Potchefstroom, North West

Founded: 1838

Named after Andries Hendrik Potgieter being a combination of 'Pot', 'chef' acknowledging him as chief, and 'stroom' (stream).


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At the beginning of the nineteenth century the North-West Province was occupied by the Barolong and Bathlaping tribes. The first White men to penetrate into it were the missionaries who found it an attractive field for their endeavours.

The first Voortrekkers came from the south and encountered the warriors of the roaming Ndebeles. It was November 1837 and near the end of what came to be known as the Nine Days Battle — that the final showdown between the Voortrekkers and the Ndebele chief, Mzilikazi occurred.

Andries Hendrik Potgieter had mustered a force of 330 men and set out to defeat the troublesome Mzilikazi. There was a series of bitter clashes in which the Ndebele suffered heavy losses and their villages were torched.

On the sixth day of the battle, Mzilikazi made a last desperate bid for victory by sending in his secret weapon, the oxen cavalry. There was a wild battle, but the clamour and the smell of blood overwhelmed the oxen. They stampeded through the bush, goring and trampling their own masters. For three days the Voortrekkers chased the shattered Ndebele army northwards. Mzilikazi's power in the Transvaal was completely broken. He fled across the Limpopo and, on the high central ridge of the future Zimbabwe, he re-established his people in what came to be known as Matabeleland.

After the victory, Potchefstroom was laid out in 1838 by the Voortrekkers, led by Andries Hendrik Potgieter. However the site of what was later the Oude Dorp flooding was so bad that after two years the village moved to a new site - 'one hour by horse', according to the Voortrekkers' rough manner of calculating distances and laid out on the traditional dorp [town] grid-iron pattern which typifies these early pioneer towns.

Shortly afterwards a church was built. Potchefstroom was conceived as a centre of government, formerly known as Mooirivierdorp, Potchefspruit and finally Potcbefstroom, the present name appearing on a document for the first time on 16 October 1840. After the annexation of Natal in 1842 many other Voortrekkers came to settle here, so that for some years the area became the focus of White settlement in the Transvaal. In the course of time retired farmers came to live on smaller and more easily managed properties - deep, narrow erven with homesteads facing the road built by English workmen who were brought from Natal for that purpose.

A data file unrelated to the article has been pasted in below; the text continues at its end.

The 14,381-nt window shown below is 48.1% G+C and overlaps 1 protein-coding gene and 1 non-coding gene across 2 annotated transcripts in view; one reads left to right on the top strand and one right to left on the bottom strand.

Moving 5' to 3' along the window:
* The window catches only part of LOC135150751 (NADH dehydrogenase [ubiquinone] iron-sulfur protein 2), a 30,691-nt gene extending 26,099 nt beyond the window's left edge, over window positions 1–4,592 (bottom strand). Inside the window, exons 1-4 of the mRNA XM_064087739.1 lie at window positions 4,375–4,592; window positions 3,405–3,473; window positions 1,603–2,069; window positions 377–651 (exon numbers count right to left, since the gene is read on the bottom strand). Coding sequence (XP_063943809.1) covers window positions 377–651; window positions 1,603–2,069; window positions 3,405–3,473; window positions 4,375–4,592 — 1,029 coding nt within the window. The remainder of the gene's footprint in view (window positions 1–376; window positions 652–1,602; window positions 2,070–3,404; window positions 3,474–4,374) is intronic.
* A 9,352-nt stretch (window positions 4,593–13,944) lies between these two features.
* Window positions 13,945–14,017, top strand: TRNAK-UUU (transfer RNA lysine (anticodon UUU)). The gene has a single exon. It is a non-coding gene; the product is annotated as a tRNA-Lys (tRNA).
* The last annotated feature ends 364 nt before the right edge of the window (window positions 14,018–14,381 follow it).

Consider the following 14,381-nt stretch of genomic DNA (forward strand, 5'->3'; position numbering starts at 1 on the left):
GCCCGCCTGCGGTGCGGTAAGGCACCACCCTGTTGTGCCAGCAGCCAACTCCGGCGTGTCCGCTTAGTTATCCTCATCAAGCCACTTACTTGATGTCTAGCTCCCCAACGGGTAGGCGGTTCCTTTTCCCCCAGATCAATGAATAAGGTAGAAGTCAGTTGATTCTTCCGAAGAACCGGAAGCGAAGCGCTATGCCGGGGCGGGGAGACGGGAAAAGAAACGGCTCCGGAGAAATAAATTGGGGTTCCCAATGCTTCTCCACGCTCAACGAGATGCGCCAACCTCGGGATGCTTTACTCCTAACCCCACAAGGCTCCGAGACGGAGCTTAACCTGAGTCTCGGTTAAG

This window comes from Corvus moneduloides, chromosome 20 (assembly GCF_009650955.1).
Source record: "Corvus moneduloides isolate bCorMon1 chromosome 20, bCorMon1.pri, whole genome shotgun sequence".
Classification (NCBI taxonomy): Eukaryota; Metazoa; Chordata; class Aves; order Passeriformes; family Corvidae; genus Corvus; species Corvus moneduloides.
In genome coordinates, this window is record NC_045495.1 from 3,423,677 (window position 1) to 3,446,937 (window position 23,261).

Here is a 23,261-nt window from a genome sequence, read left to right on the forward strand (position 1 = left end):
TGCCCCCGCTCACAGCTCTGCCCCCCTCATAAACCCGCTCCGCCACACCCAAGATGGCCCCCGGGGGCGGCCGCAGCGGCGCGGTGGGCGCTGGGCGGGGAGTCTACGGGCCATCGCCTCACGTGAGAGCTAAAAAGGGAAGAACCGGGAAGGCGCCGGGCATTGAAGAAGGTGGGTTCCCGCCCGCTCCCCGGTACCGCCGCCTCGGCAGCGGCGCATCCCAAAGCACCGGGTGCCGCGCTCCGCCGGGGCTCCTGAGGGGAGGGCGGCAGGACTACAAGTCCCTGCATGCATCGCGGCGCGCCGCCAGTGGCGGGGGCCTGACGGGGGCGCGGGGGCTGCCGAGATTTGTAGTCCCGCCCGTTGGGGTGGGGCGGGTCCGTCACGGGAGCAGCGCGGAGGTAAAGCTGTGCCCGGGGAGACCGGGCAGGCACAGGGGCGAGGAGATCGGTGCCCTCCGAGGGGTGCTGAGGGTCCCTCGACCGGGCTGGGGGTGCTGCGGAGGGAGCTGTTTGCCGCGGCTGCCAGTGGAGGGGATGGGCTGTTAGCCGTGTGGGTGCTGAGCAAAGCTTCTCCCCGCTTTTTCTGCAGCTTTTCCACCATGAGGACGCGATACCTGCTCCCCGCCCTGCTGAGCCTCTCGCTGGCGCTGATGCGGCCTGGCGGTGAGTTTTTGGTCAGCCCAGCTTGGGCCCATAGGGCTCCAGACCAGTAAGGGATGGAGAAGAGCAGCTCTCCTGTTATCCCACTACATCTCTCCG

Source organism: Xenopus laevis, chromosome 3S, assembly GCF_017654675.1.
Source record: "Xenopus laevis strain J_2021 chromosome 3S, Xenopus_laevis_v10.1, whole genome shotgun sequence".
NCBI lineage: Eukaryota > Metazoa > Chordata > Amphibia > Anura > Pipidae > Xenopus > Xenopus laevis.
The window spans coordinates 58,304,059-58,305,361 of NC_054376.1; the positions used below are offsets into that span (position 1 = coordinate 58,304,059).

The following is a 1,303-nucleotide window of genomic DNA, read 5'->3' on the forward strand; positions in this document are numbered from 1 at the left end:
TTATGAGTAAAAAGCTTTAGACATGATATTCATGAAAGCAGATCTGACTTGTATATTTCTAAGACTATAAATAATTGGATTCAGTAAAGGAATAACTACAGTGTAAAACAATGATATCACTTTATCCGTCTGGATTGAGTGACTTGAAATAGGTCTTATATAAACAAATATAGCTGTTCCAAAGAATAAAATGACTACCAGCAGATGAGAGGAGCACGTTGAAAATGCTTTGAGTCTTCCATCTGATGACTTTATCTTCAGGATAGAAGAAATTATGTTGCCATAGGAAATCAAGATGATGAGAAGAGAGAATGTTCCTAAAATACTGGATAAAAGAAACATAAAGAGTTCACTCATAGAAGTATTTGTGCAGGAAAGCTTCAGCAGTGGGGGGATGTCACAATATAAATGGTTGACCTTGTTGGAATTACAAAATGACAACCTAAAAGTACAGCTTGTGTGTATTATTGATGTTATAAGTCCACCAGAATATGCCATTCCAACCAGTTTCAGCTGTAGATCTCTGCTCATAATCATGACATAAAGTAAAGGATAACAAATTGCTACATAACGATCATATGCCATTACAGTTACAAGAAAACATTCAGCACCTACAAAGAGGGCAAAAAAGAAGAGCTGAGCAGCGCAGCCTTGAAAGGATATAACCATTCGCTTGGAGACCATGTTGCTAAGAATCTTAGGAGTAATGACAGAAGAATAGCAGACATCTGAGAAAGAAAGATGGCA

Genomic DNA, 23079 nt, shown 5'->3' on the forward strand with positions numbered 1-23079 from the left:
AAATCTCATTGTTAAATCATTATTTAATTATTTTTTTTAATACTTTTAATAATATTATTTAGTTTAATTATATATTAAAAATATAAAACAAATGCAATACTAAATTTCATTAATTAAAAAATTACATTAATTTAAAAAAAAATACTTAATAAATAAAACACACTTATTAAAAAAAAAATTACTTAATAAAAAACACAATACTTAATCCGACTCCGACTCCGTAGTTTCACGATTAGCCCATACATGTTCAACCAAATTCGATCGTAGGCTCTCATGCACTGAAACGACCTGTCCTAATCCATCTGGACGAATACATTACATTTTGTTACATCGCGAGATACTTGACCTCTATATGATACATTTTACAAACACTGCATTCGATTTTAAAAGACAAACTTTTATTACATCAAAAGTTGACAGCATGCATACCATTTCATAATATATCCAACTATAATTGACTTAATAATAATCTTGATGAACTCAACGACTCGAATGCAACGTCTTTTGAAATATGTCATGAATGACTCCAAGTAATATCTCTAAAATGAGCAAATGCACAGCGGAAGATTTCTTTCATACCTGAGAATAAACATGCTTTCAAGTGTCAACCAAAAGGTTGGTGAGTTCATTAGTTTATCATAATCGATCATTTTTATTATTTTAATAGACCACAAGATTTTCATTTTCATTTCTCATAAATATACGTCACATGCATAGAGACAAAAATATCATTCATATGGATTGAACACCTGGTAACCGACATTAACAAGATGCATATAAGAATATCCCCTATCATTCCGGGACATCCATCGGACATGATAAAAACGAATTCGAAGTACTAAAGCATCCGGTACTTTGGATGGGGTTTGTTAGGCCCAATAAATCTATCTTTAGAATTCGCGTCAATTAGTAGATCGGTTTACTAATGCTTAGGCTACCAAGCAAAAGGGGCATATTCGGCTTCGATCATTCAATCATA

As well as being the new Republic's headquarters, it was also a trading centre and a base for exploration of the interior. Adventurers, hunters, traders and prospectors streamed through Potchefstroom. Among them was Pieter Jacob Marais, a former 'forty-niner' from the California gold rush, who in 1853 brought to the town a few specks of gold he had found in a stream flowing off the Witwatersrand. Although no more gold was found at the time it was a hint of things to come.

In 1854 the capital was shifted to Pretoria, but Potchefstroom retained its commercial and cultural importance. The first newspaper in the Transvaal, the Transvaal Argus, was printed here on 8 May 1866.

The small town soon became an agricultural as well as a governmental and religious focus for the district - the first agricultural show north of the Vaal River was held there in 1867. It was a good sized dorp when the hamlet of Pretoria, the official seat of the government of the Transvaal a little over a 160 kms away, attracted a mere handful of inhabitants and it shared with Pretoria some of the dignity of government - and some of the spoils.

The newly-formed Transvaal Agricultural Society offered in 1888, the year after its inception, a £5 (R10) prize at its annual show for the best display of Transvaal minerals. It was won by Karl Gottlieb Mauch, the German geologist who was destined to be the great prophet of South Africa's golden future.